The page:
1. From fairest creatures we desire increase - ROSE
2. When forty winter shall beseige thy brow - TRENCH
3. Look in thy glass and tell the face thou viewest - GLASS
4. Unthrifty loveliness, why dost thou spend - EXECUTOR
5. Those hours that with gentle work did frame - FRAME
6. Then let not winter's ragged hand deface - HAND
7. Lo, in the orient when the gracious light - SUN
8. Music to hear, why hear'st thou music sadly? - MUSIC
9. Is it for fear to wet a widow's eye - SHAME
10. For shame deny that thou bear'st love to any - HATE
11. As fast as thou shalt wane, so fast thou grow'st - SEAL
12. When I do count the clock that tells the time - TIME
13. Oh, that you were yourself! But, love, you are - FATHER
14. Not from the starts do I my judgement pluck - ASTRONOMY
15. When I consider everything that grows - STAGE
16. But wherefore do not you a mightier way - COUNTERFEIT
17. Who will believe my verse in time to come - TOMB
18. Shall I compare thee to a summer's day? - SUMMER
19. Devouring Time, blunt thou the lion's paws - PHOENIX
20. A woman's face, with Nature's own hand painted - FACE
21. So it is not with me as with that muse - MUSE
22. My glass shall not persuade me I am old - FURROWS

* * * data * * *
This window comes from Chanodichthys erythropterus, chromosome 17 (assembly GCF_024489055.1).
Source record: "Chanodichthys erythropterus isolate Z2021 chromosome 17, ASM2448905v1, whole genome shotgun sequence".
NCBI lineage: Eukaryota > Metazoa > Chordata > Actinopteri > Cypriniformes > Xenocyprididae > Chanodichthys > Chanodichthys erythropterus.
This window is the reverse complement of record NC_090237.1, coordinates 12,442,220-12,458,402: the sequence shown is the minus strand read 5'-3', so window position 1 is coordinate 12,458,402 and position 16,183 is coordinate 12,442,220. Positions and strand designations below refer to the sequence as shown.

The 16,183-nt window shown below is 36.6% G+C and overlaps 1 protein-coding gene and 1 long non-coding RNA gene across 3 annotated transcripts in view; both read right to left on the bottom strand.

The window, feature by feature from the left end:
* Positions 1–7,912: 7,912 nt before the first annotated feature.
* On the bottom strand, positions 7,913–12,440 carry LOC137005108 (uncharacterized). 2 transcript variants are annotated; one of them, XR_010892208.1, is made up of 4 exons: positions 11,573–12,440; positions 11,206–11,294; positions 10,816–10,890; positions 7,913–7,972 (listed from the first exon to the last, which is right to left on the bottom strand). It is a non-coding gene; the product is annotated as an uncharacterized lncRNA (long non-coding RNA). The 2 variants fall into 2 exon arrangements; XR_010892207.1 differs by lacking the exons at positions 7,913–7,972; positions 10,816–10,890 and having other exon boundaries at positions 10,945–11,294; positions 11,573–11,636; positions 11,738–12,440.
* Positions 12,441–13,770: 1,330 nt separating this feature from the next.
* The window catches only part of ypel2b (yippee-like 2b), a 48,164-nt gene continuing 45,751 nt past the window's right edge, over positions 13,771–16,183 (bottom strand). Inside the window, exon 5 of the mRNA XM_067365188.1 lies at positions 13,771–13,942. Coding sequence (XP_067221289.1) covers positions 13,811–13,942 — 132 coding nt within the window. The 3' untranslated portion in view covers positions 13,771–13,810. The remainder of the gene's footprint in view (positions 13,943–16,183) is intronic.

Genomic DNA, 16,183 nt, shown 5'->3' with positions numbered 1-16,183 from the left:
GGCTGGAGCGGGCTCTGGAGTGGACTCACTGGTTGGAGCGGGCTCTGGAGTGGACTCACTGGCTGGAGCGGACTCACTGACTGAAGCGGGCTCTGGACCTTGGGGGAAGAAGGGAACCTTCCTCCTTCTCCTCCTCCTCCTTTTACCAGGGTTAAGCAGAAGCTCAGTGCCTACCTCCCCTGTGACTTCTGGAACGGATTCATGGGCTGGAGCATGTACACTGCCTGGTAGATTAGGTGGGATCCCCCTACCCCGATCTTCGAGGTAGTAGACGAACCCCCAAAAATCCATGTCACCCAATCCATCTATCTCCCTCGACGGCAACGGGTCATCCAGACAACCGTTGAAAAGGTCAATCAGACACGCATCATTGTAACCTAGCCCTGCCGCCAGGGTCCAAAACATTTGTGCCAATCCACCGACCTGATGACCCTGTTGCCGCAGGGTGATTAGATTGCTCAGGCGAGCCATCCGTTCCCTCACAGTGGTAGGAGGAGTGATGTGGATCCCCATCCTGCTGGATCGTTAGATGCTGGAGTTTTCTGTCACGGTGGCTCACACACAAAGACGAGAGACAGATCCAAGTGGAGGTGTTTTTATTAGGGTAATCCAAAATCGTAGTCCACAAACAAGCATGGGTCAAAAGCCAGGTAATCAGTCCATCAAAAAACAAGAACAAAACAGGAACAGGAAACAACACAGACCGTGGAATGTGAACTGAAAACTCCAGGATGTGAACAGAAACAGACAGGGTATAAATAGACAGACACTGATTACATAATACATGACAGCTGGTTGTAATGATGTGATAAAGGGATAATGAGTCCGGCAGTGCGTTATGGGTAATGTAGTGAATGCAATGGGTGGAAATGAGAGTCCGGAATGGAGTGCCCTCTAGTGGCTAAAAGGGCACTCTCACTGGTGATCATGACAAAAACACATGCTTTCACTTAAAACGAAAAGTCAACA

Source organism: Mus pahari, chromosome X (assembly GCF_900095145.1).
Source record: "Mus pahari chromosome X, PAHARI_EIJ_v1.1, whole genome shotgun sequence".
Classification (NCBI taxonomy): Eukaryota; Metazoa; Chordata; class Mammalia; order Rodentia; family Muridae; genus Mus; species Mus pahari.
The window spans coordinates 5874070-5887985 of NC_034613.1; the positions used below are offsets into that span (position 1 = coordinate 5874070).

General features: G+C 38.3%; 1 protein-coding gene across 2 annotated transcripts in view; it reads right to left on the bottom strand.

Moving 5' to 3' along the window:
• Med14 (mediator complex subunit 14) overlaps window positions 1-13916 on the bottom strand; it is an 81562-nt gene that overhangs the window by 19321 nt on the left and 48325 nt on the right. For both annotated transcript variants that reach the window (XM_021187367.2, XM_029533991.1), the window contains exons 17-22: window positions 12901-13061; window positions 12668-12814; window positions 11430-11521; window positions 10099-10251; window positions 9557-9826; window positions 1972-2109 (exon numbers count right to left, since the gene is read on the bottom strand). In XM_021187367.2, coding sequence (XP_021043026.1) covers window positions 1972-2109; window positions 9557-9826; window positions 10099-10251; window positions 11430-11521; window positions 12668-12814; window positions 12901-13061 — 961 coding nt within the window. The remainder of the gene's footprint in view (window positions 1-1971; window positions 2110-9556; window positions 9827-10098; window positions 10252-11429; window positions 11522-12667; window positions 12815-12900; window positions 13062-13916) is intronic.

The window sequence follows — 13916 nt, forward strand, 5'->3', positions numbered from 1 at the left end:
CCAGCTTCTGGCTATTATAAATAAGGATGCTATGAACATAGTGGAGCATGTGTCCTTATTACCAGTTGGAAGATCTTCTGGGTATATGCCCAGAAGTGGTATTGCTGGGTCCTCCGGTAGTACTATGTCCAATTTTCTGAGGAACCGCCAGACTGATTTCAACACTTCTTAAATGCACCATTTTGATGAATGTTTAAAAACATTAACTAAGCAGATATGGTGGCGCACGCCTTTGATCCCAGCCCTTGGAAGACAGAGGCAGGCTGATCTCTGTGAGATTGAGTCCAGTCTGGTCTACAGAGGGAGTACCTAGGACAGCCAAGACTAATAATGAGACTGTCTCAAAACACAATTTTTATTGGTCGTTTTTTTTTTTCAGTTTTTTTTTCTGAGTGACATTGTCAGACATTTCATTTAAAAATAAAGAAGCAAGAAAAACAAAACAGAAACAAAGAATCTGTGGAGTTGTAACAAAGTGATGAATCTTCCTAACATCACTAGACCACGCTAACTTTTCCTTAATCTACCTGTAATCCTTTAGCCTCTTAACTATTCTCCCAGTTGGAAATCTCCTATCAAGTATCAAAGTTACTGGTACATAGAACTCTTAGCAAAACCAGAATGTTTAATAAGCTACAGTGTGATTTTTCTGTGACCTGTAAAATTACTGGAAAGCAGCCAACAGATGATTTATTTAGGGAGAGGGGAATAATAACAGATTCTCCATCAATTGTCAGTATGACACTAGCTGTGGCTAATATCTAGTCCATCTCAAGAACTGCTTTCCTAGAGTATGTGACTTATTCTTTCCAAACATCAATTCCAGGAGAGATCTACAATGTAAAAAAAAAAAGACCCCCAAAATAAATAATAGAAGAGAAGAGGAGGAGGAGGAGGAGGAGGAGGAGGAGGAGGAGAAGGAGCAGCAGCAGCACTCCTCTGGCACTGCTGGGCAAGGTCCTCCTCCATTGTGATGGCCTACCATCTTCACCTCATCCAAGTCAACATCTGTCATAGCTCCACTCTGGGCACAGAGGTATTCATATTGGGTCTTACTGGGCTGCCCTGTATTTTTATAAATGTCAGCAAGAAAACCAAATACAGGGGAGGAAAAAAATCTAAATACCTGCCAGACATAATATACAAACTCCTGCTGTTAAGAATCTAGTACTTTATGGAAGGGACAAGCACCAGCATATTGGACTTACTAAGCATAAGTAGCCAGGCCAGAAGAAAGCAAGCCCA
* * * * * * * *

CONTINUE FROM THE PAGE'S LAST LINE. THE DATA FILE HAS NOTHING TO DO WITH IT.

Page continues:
23. As an unperfect actor on the stage - ACTOR
24. Mine eye hath played the painter and hath steeled - EYE
25. Let those who are in favor with their stars - MARIGOLD
26. Lord of my love, to whom in vassalage - APPAREL
27. Weary with toil, I haste me to my bed - GEM
28. How can I return in happy plight - TORTURE
29. When in disgrace with fortune and men's eyes - GATE
30. When to the sessions of sweet silent thought - MOAN
31. Thy bosom is endeared with all hearts - TROPHIES
32. If thou survive my well-contented day - BONES
33. Full many a glorious morning have I seen - ALCHEMY
34. Why didst thou promise such a beauteous day - PEARL
35. No more be grieved at that which thou hast done - THORN
36. Let me confess that we two must be twain - BLOTS
37. As a decrepit father takes delight - LAME
38. How can my muse want subject to invent - VULGAR
39. O how thy worth with manners may I sing - ABSENCE
40. Take all my loves, my love, yea take them all - LASCIVIOUS
41. Those pretty wrongs that liberty commits - RIOT
42. That thou hast her it is not all my grief - CROSS
43. When most I wink then do mine eyes best see - WINK
44. If the dull substance of my flesh were thought - FLESH
45. The other two, slight air, and purging fire - MELANCHOLY
46. Mine eye and heart are at a mortal war - WAR
47. Betwixt mine eye and heart a league is took - BANQUET
48. How careful was I when I took my way - TRIFLE
49. Against that time, if ever that time come - FROWN